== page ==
All tires are either radial or non-radial, otherwise known as bias-ply tires. If you are driving a car or average-sized pick-up truck you will most likely be using radial tires. However, what if you need tires on a trailer, motorbike, bicycle, or heavy truck? Should you use non-radial tires?
For the most part, radial tires are better. They provide superior comfort, heat management, and wear more evenly which means they have a longer working lifespan. However, Non-radial tires have a long shelf life, and their sidewalls resist punctures better, so they have some advantages.
What Is the Difference Between Radial and Non-Radial Tires?
The difference between the two is the way the tire is constructed. It has nothing to do with the tread or how the tire sits on the wheel. It is all to do with the body plies of the tires. As can be surmised from the name a radial tire’s body ply is, well, radial.
The body ply of the bias or non-radial tire is laid up in a crisscross fashion. There is also a difference in material between the two body plies. Radial body ply is most often made from steel whereas bias body ply is made up of cord, typically nylon.
The radial ply is also positioned at a 90-degree angle in reference to the direction of travel. The non-radial ply also differs here as it is roughly 45-degrees in reference to the direction of travel. furthermore, radial tires have additional steel belts under the tread called the crown to provide extra strength.
Non-radial tires do not have this because the body ply extends from one sidewall through the tread and into the other sidewall. These are all the physical differences, but what do they mean?
Because radial tires have two sets of plies, one for the sidewall and one under the tread, they are more versatile. The sidewall pile is flexible which means it can absorb some impact Imagine how uncomfortable it would be if the tire were solid rubber and not flexible at all! The tread ply strengthens the tread which helps the tread sit evenly on the road surface.
Due to the tread sitting evenly on the road surface the tire experiences even wear which gives it a much longer working life. If you were to overinflate or underinflate your tires it would cause uneven wear, killing your tires in a matter of weeks. Similarly, to an overinflated tire, a non-radial tire is too rigid. It does allow for any flexibility or deformation thus it wears unevenly.
With the body ply of the radial tire not overlapping, it can shed heat at a far more efficient rate. A tire’s ability to cool is critical because that is what determines the safe driving speed of the tire. A non-radial tire cannot shed heat because all the singular plies are in contact with one another. There is not enough surrounding rubber and surface area to dissipate the heat.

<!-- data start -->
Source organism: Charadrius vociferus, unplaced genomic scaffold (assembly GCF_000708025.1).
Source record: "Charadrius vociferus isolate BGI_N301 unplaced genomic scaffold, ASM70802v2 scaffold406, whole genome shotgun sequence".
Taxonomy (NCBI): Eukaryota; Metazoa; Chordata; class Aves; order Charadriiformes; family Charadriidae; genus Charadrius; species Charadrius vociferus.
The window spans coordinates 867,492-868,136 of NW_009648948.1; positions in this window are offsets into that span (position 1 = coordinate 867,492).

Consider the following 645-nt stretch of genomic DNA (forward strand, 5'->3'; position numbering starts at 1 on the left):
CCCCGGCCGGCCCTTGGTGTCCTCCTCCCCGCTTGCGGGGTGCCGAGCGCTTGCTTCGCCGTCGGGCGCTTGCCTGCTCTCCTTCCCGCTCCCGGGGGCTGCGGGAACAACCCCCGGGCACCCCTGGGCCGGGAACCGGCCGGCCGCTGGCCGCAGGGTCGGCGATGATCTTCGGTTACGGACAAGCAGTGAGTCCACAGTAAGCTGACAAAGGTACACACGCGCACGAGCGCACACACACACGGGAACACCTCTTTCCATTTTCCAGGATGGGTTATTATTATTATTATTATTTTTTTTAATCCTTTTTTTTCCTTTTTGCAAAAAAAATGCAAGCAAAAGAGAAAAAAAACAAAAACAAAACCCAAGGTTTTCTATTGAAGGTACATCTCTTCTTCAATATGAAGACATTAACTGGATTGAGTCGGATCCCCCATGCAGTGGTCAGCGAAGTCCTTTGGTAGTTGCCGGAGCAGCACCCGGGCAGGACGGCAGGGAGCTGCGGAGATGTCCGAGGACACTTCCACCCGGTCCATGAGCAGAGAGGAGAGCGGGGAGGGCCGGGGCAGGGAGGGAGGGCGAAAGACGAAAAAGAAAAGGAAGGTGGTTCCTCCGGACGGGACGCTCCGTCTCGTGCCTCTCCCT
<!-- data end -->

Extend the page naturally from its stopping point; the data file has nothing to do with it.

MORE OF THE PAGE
Radial tires do have their strengths though, mainly due to their stiffer sidewalls. Though the sidewall stiffness causes some issues it does mean the sidewall is much stronger. A stronger sidewall means the tire can take a much heavier load. It also means that the tire is less venerable to sidewall punctures and tears.
Though radial tires have a long working life, non-radial tires can last longer when not being used due to their rigidity and composition. This makes them valuable on vehicles that are not used very much. Now that we have identified the different tire’s strengths and weaknesses, where can they be applied?
In What Areas Are Radial Tires Better and Why?
Due to the heat resistance and the slower tread wear giving the radial tire a longer working life, it is the choice for your everyday road vehicle. Driving on a normal road means you don’t need the extra sidewall protection because you are not crossing rough terrain.
Additionally, you most likely want to drive on highways at highway speeds, so your tire will need to be able to withstand the heat generated at those speeds. A non-radial tire is not capable of achieving those highway speeds safely.
All these factors make the radial tire the best tire for road vehicles.
In What Areas Are Non-Radial Tires Better and Why?
Though the radial tire is the tire that is used by 90% of all vehicles, the non-radial tire still has its uses. Because it can support more weight it is often used for work vehicles such an extended boom fort lifts, buses and sometimes trucks. They are often a pick for trailer tires because of their weight-bearing capacity and because they can stand a long time without suffering from degradation.
They are also useful for construction vehicles for the same above reasons and because they can with-stand punctures and side wall damage better than radial tires. Some people use them as off-road tires for this reason, however, simply deflating a normal radial tire should do the trick.
Determining whether radial or non-radial wins in the radial vs non-radial battle really depends on the situation they are used in. Radial tires are going to be your go-to on-road tires for almost all occasions. However, non-radial tires have their uses especially when it comes to farm vehicles or trailers such as those used for boats.
To make your choice you need to first determine in which setting the tire will be used. For the most part, it is going to be the radial tire. The radial tire is such a key innovation that it is credited by Sam Gibara, CEO of Goodyear for nine years, for saving the company in the 70s.